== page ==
By Chibuike Oguh
NEW YORK (Reuters) – Private equity firm KKR & Co (N:) reported a 23% year-on-year drop in its quarterly after-tax distributable profit on Tuesday, as fee revenue slid amid a broader slowdown in asset sales by buyout firms.
KKR said after-tax distributable earnings, the cash available for paying dividends, fell to $388.8 million in the third quarter, from $496.7 million a year earlier.
Still, KKR’s after-tax distributable earnings per share of 46 cents surpassed the average analyst estimate of 42 cents per share, according to Refinitiv.
Many private equity firms, including KKR, have sold fewer companies this year, even though the U.S. stock market is hovering near all-time highs, as potential acquirers balk at their valuation expectations. This has weighed on the income they generate from the lucrative fees accompanying such transactions.
Blackstone Group Inc (N:), the world’s largest private equity firm, last week also reported a decline in its distributable earnings, of 8%.
During the third quarter, KKR-backed U.S. entertainment and talent agency Endeavor Group Holdings (N:) postponed a plan to raise $400 million in an initial public offering because of weak market demand for the money-losing firm – a move that hit KKR’s capital markets business, which had underwritten the IPO.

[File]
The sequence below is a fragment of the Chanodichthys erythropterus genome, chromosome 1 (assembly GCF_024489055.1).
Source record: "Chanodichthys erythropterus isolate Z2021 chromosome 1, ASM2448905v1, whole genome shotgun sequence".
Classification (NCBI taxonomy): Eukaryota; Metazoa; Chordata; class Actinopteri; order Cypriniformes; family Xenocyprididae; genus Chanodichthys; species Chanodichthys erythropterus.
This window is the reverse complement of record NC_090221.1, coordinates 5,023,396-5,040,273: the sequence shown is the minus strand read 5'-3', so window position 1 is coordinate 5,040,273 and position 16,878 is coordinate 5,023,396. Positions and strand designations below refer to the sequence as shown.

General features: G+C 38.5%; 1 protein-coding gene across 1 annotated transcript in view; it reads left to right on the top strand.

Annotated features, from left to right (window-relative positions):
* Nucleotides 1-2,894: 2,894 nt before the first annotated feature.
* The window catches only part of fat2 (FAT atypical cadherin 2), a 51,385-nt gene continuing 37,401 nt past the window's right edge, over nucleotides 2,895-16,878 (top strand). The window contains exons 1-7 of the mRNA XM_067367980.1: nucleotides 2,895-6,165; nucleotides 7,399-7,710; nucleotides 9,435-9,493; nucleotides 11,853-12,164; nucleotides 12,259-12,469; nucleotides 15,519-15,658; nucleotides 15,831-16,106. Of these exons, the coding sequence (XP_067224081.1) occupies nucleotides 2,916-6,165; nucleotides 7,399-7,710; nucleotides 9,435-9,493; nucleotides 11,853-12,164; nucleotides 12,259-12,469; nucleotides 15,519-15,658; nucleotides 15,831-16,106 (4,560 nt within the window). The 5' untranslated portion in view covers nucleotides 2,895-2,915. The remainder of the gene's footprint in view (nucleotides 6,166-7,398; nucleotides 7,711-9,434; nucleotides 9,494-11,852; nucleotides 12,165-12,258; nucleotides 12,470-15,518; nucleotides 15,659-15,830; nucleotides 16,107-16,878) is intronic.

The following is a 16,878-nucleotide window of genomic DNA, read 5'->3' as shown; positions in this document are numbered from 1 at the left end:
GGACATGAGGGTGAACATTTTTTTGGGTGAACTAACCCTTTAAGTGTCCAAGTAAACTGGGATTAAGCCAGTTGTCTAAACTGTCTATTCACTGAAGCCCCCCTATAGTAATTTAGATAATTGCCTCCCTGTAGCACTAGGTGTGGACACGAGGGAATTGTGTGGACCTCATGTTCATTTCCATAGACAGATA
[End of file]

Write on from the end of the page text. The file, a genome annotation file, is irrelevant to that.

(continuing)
KKR said total assets under management climbed to $208 billion, up 7% from a year ago.
New York-based KKR said it plans to begin fundraising across its three largest flagship funds – Asia private equity, Americas private equity and global infrastructure – in addition to 20 other funds, as part of a plan to increase management fee revenue by 50% over three years.
“So given what’s coming to market plus our ongoing distribution efforts, if the fundraising environment cooperates and we continue to perform, we believe we can grow our management fees by at least 50% again over the next three years,” KKR Co-president Scott Nuttall said during a call with analysts on Tuesday.
Ongoing U.S-China trade tensions has heightened concerns that investments by U.S. investors in Chinese companies could be affected in a tit-for-tat retaliation as the world’s two biggest economies hold talks in an attempt to reach a trade deal.
KKR has been one of the biggest U.S. private equity investors in China and other Asian countries, bolstered by about $19 billion the buyout firm has raised in its three funds focused on the region. The firm’s investments in China include ByteDance, the owner of short-form video app TikTok, and Gambol Pet Group, a pet food manufacturer.
But KKR said it expects a minimal impact to the overall performance of its Chinese investments since they are focused on domestic consumption.
“I think the overall impact on the portfolio was one that is one that’s pretty small, and the same point of time, we’re trying to find ways to pursue opportunities if there are companies that have decided to exit the region,” KKR’s head of investor relations, Craig Larson, said during the earnings call.